What defines happiness?

Happiness? What is that? How many times have I heard clients respond with that statement when I ask them what makes them happy? For many even the word itself is void of meaning. I have known happiness and I have know sorrow. When I look back at those times of unhappiness, I can see there were moments I contributed to my own pain by making poor choices. As I take time to reflect I understand how I even sabotaged myself, resulting in the loss of my happiness. When this occurs in life, it does to all, it is important to admit we made a mistake. Once we recognize and address the issue, we can move quickly to correct that which we see. I have decided not to trade my happiness and joy for any temporary desire, instant gratification, or lust of the flesh. Being true to one self is another step to being truly happy.

“The chief cause of failure and unhappiness is trading what you want most for what you want now.”
Zig Ziglar

2 thoughts on “What defines happiness?

  1. There are many modes of happiness. Playfully, here is my somewhat poetic description of a few of those modes on an aural-like spectrum:
    • Elation is an exhilarating explosion of delight; it can ring in the ears, but is transient and dulled in time by deafness.
    • Euphoria is a gushing, surf-like roar of sparkling dream-like well-being; it ebbs with the tide of habituation.
    • Cheerfulness is a birdsong calling to mate or purpose, but silenced by distraction.
    • Contentment is a harmonic resonance of comfortable knowingness that endures by propagating feedback loops.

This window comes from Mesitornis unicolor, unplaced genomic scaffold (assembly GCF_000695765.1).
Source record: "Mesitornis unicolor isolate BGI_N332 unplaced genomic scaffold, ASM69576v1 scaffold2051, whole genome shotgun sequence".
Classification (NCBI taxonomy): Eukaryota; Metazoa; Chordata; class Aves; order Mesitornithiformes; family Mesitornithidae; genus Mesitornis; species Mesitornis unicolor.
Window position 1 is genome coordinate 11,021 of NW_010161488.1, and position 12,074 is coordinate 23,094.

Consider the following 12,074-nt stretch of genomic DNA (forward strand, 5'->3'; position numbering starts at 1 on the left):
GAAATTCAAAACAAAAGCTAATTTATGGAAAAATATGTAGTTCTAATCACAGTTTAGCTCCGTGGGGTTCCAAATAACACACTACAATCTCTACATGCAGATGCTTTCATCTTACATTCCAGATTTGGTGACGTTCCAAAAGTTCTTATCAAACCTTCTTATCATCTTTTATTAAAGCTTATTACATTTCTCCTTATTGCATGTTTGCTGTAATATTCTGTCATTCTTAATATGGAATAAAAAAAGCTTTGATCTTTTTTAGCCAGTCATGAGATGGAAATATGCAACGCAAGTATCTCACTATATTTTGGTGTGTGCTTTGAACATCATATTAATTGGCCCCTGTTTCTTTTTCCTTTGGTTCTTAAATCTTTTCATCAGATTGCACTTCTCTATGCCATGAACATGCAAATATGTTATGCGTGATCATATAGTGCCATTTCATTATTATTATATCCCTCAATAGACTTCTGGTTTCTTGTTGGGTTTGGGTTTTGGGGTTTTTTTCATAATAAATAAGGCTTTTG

I have come to the conclusion that when you chase after happiness it will be elusive. Happiness, I think, is a byproduct of fortuitous events and living the right life, the life that rings true to your values and beliefs. Happiness is not necessarily the goal; happiness just flows along side the true path for your life. That path where your actions and beliefs are in harmony.

    However, there may be another definition of happiness.

    Yongey Mingyur Rinpoche, in his book “The Joy of Living,” suggests happiness can arise by stilling the mind through meditation. “If you truly want to discover a lasting sense of peace and contentment, you need to learn to rest your mind…[I]f you allow the mind to come to rest, ignorance, attachment, aversion, and all other mental afflictions will gradually settle, and compassion, clarity, and infinite expanse of your mind’s real nature will be revealed.” By stilling the mind, negative thoughts may vanish, and our natural state of happiness will shine through.

    Happiness may be the state of no unhappiness!

    • I am happy you commented on this awesome state of being. Happiness within does not have to dictated by the circumstances from without. I agree that stilling the mind is one avenue towards achieving happiness. Walking on the path where my actions and beliefs are in harmony, is the same as when I pray “As One”. I desire to be in harmony with my spiritual convictions, being true to my own heart, and line up my physical and emotional life by staying in the present and appreciating each moment.

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